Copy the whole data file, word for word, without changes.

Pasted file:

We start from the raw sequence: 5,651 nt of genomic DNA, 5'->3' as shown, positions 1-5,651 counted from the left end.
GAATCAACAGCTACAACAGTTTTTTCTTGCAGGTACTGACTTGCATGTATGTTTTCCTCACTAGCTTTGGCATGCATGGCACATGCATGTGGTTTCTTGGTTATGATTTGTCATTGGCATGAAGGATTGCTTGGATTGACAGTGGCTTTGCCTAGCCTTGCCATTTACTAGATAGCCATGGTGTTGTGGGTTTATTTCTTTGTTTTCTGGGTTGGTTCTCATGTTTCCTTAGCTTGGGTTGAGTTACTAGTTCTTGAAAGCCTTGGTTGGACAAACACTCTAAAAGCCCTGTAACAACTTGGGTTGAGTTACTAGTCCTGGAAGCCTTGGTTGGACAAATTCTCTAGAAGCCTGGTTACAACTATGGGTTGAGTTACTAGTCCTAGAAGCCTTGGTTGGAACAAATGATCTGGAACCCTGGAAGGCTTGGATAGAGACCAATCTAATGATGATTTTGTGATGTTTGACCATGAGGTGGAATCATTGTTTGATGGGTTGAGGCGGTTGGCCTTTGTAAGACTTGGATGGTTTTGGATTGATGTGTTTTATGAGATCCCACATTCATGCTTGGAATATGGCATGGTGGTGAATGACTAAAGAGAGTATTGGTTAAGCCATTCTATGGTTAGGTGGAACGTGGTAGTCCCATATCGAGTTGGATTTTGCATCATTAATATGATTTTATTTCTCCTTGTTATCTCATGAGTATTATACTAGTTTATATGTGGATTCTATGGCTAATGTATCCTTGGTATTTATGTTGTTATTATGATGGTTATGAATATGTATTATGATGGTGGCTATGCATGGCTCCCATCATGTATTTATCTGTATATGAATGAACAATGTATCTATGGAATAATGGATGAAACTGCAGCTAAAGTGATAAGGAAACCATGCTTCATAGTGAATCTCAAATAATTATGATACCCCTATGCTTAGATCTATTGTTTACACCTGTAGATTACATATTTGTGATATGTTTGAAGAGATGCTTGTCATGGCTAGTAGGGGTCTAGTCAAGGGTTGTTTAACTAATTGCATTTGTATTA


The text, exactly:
We start from the raw sequence: 5,651 nt of genomic DNA, 5'->3' as shown, positions 1-5,651 counted from the left end.
GAATCAACAGCTACAACAGTTTTTTCTTGCAGGTACTGACTTGCATGTATGTTTTCCTCACTAGCTTTGGCATGCATGGCACATGCATGTGGTTTCTTGGTTATGATTTGTCATTGGCATGAAGGATTGCTTGGATTGACAGTGGCTTTGCCTAGCCTTGCCATTTACTAGATAGCCATGGTGTTGTGGGTTTATTTCTTTGTTTTCTGGGTTGGTTCTCATGTTTCCTTAGCTTGGGTTGAGTTACTAGTTCTTGAAAGCCTTGGTTGGACAAACACTCTAAAAGCCCTGTAACAACTTGGGTTGAGTTACTAGTCCTGGAAGCCTTGGTTGGACAAATTCTCTAGAAGCCTGGTTACAACTATGGGTTGAGTTACTAGTCCTAGAAGCCTTGGTTGGAACAAATGATCTGGAACCCTGGAAGGCTTGGATAGAGACCAATCTAATGATGATTTTGTGATGTTTGACCATGAGGTGGAATCATTGTTTGATGGGTTGAGGCGGTTGGCCTTTGTAAGACTTGGATGGTTTTGGATTGATGTGTTTTATGAGATCCCACATTCATGCTTGGAATATGGCATGGTGGTGAATGACTAAAGAGAGTATTGGTTAAGCCATTCTATGGTTAGGTGGAACGTGGTAGTCCCATATCGAGTTGGATTTTGCATCATTAATATGATTTTATTTCTCCTTGTTATCTCATGAGTATTATACTAGTTTATATGTGGATTCTATGGCTAATGTATCCTTGGTATTTATGTTGTTATTATGATGGTTATGAATATGTATTATGATGGTGGCTATGCATGGCTCCCATCATGTATTTATCTGTATATGAATGAACAATGTATCTATGGAATAATGGATGAAACTGCAGCTAAAGTGATAAGGAAACCATGCTTCATAGTGAATCTCAAATAATTATGATACCCCTATGCTTAGATCTATTGTTTACACCTGTAGATTACATATTTGTGATATGTTTGAAGAGATGCTTGTCATGGCTAGTAGGGGTCTAGTCAAGGGTTGTTTAACTAATTGCATTTGTATTA